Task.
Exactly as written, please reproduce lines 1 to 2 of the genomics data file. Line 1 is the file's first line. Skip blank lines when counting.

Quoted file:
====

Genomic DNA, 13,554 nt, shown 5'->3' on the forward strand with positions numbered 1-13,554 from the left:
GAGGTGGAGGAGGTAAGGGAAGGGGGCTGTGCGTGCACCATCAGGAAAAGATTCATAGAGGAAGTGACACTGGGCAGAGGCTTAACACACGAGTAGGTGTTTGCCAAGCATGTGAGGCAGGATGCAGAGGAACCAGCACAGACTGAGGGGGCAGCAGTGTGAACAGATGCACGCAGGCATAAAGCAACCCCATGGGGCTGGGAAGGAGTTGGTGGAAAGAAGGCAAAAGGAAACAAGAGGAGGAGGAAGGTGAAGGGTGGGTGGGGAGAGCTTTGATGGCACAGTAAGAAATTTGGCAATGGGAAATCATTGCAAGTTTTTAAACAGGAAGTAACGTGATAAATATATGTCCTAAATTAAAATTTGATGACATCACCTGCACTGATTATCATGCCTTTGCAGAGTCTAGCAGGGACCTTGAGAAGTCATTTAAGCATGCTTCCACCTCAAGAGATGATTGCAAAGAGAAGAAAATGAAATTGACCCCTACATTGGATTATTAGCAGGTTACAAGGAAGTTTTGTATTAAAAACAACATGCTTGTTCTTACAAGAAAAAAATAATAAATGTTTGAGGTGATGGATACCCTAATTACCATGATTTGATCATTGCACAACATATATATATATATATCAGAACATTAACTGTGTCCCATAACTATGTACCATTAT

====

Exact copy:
Genomic DNA, 13,554 nt, shown 5'->3' on the forward strand with positions numbered 1-13,554 from the left:
GAGGTGGAGGAGGTAAGGGAAGGGGGCTGTGCGTGCACCATCAGGAAAAGATTCATAGAGGAAGTGACACTGGGCAGAGGCTTAACACACGAGTAGGTGTTTGCCAAGCATGTGAGGCAGGATGCAGAGGAACCAGCACAGACTGAGGGGGCAGCAGTGTGAACAGATGCACGCAGGCATAAAGCAACCCCATGGGGCTGGGAAGGAGTTGGTGGAAAGAAGGCAAAAGGAAACAAGAGGAGGAGGAAGGTGAAGGGTGGGTGGGGAGAGCTTTGATGGCACAGTAAGAAATTTGGCAATGGGAAATCATTGCAAGTTTTTAAACAGGAAGTAACGTGATAAATATATGTCCTAAATTAAAATTTGATGACATCACCTGCACTGATTATCATGCCTTTGCAGAGTCTAGCAGGGACCTTGAGAAGTCATTTAAGCATGCTTCCACCTCAAGAGATGATTGCAAAGAGAAGAAAATGAAATTGACCCCTACATTGGATTATTAGCAGGTTACAAGGAAGTTTTGTATTAAAAACAACATGCTTGTTCTTACAAGAAAAAAATAATAAATGTTTGAGGTGATGGATACCCTAATTACCATGATTTGATCATTGCACAACATATATATATATATATCAGAACATTAACTGTGTCCCATAACTATGTACCATTAT